Nothing says America like an ice-cold can of lavishly marketed, insipidly flavored beer. That’s the calculation of AB InBev, the Belgium-based conglomerate that owns Budweiser, the brand that once towered over the US beer landscape like a giant beer-can balloon at a fraternity tailgate party. Earlier this month, AB InBev replaced “Budweiser” with “America” on the front of its 12-ounce cans and bottles sold in the United States, while also adorning the label with quotes from the Pledge of Allegiance, “The Star Spangled Banner,” and “America the Beautiful.” You’ll be able to pop open an icy America until the November election, after which Bud packaging will revert to normal.
Yet the gimmick, lampooned by John Oliver and celebrated by Donald Trump, is unlikely to lift Budweiser’s long–sagging US sales. And Bud Light, still America’s favorite beer and InBev’s crown jewel, is also fading in popularity. That’s why AB InBev is pursuing a megamerger with South African and UK rival SAB Miller. The $100 billion deal, which won approval by antitrust authorities in the European Union Tuesday, would give the combined company about 30 percent of the global beer market by volume, analysts say, making it the source of about one of every three beers consumed on Earth. Brands include Bud (or, um, “America”), Stella Artois, Beck’s, Corona, and Leffe.
But the buyout isn’t about Europe or the United States at all—AB InBev’s bold Bud rebrand aside. Indeed, to pass antitrust muster in Europe, the combined company had to agree to “sell almost the whole of SABMiller’s beer business in Europe,” Reuters reports. The United States and Europe are “mature”—i.e., slow-growing—beer markets. The real action right now is elsewhere. As Reuters puts it, AB InBev is “looking to boost its presence in Africa and Latin American countries to offset weaker markets such as the United States, where drinkers are shunning mainstream lagers in favor of craft brews and cocktails.”
Here in the United States, corporate beer is a still-profitable but shrinking business. Brands owned by or affiliated with InBev and SAB Miller account for 71 percent of the US beer market. But people are spurning corporate swill and opting for brews from a rising tide of independent breweries focusing on flavor and regional identity. Known as “craft brewers,” these outfits saw their beer output grow 12.8 percent in 2015, even as overall US beer production dropped 0.2 percent, according to the Brewers Association, a craft-brew trade group.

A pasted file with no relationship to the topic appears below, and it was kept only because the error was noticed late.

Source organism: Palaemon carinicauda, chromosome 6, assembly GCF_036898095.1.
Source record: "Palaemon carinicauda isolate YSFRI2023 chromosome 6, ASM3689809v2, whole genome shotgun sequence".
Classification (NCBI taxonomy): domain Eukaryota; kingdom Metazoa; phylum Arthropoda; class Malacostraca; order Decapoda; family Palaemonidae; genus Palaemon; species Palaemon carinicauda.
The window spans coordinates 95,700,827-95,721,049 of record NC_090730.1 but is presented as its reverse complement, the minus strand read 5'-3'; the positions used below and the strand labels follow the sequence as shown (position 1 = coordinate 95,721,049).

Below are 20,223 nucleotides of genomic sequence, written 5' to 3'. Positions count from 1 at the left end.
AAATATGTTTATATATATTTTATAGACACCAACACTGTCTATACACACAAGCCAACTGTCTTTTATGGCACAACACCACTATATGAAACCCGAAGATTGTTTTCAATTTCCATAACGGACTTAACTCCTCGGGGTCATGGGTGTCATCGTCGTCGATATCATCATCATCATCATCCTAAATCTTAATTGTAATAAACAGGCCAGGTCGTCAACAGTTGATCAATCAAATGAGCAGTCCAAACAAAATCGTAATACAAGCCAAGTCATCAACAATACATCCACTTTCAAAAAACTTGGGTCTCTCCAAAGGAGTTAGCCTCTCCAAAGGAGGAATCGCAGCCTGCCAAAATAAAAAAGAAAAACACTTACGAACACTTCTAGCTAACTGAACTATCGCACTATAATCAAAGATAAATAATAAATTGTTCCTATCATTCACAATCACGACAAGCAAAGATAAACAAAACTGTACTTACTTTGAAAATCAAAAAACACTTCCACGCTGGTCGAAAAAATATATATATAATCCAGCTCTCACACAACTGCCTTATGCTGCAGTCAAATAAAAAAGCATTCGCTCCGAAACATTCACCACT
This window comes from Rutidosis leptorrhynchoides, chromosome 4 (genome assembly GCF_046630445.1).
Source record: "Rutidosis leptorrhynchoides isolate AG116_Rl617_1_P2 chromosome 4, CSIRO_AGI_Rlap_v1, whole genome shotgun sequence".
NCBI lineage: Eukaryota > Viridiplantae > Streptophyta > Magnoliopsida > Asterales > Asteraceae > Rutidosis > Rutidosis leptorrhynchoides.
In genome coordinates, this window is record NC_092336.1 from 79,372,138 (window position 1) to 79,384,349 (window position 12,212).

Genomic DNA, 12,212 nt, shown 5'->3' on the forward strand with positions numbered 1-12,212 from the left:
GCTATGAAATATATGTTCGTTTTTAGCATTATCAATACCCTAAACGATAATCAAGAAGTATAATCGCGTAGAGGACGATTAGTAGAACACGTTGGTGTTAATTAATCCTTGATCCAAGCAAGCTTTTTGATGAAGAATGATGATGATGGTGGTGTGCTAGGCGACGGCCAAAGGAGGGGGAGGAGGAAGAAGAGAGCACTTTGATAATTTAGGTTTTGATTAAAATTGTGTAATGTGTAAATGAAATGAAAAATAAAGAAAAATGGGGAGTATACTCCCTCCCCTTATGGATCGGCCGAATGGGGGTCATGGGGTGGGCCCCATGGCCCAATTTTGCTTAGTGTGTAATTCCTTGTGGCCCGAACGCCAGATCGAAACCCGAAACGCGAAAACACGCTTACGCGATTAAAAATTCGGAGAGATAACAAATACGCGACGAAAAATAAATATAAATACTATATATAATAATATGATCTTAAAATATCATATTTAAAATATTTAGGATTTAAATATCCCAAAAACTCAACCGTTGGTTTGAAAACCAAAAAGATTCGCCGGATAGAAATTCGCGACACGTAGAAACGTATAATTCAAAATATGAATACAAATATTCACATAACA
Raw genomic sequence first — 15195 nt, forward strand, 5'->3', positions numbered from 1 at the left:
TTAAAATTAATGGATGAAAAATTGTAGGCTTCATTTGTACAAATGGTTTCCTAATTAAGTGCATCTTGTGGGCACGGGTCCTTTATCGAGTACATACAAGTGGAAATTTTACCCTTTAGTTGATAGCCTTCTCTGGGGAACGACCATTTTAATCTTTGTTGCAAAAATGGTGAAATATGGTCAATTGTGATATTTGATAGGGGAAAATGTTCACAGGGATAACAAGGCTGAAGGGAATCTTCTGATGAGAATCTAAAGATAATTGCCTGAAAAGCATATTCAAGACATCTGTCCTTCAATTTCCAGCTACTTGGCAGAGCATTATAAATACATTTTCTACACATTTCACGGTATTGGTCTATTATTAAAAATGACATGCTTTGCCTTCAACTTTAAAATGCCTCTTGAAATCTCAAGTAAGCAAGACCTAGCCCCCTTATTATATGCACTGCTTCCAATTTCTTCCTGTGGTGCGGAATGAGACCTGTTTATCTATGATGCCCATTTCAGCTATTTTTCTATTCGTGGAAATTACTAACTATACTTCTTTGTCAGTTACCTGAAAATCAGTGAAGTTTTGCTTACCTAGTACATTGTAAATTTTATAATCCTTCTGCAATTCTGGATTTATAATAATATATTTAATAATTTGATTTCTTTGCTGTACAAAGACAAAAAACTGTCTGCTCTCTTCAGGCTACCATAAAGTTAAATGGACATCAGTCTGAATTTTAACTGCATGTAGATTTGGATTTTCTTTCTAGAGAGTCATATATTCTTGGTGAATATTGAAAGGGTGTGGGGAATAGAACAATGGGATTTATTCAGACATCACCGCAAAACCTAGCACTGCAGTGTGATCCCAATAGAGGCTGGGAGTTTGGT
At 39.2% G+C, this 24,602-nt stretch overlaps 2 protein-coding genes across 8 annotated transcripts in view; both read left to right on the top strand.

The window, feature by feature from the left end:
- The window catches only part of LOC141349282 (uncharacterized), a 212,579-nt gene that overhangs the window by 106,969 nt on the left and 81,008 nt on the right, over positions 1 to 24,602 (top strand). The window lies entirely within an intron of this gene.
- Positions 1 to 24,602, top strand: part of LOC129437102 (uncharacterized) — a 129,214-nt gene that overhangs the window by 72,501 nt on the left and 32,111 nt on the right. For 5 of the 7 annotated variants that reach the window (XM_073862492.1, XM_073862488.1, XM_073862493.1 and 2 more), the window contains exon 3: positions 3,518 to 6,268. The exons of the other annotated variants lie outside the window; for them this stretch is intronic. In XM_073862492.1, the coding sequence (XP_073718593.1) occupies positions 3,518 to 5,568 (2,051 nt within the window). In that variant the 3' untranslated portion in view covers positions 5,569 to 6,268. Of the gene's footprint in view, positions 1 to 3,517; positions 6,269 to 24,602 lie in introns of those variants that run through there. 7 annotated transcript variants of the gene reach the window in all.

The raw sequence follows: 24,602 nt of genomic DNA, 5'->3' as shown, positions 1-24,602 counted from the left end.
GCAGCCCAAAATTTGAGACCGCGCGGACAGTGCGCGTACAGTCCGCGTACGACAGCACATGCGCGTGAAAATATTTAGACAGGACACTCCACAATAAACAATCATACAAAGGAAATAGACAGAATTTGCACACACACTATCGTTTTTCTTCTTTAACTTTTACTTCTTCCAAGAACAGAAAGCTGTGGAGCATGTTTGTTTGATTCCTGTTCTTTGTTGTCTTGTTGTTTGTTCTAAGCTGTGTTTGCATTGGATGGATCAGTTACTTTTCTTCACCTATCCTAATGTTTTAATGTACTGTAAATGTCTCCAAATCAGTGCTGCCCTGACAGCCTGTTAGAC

Those numbers represent the slow hemorrhaging of US sales and profitability for the beer giants. That’s where SAB Miller comes in. While it does well off mega US and European brands like Miller and Pilsner Urquel, where it really shines is in the global south—the company claims to pocket 72 percent of its earnings from developing countries. The real prize for InBev is Africa, where SAB Miller owns about a third of the beer market and InBev has almost no presence. Though both companies’ Western operations are stagnating, SAB Miller’s profits in Africa are rising at the rate of 20 percent annually, the company claims.
Latin America is a mixed bag. The Wall Street Journal reports that in Brazil, where AB Inbev already dominates, beer sales are falling. But in Peru and Colombia, where SAB Miller has a strong foothold, beer is a high-growth business. As a Wall Street analyst told the Journal, Budweiser and Bud Light “are damaged and never coming back,” while “Africa and Latin America are on fire.”
So while AB InBev may fiddle with the branding of its flagship US product, snap up the occasional fast-growing craft brand, and use its heft to squeeze indie brewers, its gaze is really trained on untapped markets abroad.